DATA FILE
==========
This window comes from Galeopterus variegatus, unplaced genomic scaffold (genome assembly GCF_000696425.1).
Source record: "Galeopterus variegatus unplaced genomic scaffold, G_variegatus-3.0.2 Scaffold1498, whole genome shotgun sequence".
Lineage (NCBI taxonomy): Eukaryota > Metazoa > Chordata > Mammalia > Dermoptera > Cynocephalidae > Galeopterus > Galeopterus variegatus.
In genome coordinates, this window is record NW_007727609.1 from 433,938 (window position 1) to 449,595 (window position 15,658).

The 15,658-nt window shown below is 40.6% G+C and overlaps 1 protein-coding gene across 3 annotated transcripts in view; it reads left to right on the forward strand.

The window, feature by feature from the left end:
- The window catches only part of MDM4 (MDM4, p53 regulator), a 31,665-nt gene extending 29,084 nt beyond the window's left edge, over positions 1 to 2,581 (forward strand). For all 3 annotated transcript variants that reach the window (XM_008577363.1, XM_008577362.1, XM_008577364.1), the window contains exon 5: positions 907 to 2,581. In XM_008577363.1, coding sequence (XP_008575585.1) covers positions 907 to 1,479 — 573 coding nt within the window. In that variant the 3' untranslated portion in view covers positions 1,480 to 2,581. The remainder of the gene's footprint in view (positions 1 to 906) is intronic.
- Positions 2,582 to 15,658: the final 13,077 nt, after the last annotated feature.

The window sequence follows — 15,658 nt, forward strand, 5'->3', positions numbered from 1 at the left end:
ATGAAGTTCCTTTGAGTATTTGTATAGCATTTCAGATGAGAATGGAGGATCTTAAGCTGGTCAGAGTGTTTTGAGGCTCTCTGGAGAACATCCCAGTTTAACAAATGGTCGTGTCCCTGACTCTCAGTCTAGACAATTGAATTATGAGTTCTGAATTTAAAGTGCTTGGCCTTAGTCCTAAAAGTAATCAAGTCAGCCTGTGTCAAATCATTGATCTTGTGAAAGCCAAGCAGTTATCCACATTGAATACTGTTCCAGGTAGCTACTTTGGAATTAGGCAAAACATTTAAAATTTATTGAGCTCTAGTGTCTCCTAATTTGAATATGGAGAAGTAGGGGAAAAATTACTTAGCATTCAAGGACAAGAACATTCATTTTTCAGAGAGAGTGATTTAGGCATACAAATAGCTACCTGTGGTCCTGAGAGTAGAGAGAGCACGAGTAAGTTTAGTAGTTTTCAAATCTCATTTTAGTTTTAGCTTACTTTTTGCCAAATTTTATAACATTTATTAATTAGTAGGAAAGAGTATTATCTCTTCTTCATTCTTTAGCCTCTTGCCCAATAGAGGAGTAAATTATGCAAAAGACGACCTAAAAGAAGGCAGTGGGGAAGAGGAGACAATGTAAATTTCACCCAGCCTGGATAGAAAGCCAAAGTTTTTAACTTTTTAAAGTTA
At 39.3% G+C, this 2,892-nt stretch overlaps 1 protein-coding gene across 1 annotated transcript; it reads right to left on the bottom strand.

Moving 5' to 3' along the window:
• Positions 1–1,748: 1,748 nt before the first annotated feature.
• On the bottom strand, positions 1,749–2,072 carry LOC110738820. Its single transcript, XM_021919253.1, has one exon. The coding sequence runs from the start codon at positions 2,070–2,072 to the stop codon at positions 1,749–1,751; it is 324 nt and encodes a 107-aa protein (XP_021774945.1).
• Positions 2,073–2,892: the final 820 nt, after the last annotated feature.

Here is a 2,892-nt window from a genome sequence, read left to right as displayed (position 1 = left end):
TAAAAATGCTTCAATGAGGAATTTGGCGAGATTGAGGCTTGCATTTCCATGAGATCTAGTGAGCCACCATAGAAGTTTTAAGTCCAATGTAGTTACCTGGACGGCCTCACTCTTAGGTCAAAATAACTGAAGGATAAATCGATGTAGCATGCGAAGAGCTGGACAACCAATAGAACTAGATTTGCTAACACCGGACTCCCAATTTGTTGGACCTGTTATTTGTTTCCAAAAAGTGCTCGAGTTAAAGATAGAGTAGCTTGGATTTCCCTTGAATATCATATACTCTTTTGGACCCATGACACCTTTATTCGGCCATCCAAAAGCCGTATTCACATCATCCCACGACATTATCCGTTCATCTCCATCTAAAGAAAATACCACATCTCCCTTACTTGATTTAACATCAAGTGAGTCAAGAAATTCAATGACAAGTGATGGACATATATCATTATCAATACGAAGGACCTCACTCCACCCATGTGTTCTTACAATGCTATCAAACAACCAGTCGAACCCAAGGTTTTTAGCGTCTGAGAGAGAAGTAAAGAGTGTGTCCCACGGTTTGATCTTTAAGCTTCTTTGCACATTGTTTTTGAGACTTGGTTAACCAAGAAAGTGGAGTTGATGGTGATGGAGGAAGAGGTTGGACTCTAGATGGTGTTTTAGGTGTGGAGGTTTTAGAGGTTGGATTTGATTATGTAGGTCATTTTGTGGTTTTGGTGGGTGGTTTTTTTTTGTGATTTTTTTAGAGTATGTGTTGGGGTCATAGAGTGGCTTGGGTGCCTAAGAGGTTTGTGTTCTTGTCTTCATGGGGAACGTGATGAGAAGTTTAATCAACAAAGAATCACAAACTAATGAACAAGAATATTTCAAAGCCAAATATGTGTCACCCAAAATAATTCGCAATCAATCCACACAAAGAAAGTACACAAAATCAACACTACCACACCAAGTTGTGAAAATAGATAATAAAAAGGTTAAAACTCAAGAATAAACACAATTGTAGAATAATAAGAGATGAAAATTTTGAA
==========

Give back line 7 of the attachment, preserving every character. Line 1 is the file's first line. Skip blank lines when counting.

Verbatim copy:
- The window catches only part of MDM4 (MDM4, p53 regulator), a 31,665-nt gene extending 29,084 nt beyond the window's left edge, over positions 1 to 2,581 (forward strand). For all 3 annotated transcript variants that reach the window (XM_008577363.1, XM_008577362.1, XM_008577364.1), the window contains exon 5: positions 907 to 2,581. In XM_008577363.1, coding sequence (XP_008575585.1) covers positions 907 to 1,479 — 573 coding nt within the window. In that variant the 3' untranslated portion in view covers positions 1,480 to 2,581. The remainder of the gene's footprint in view (positions 1 to 906) is intronic.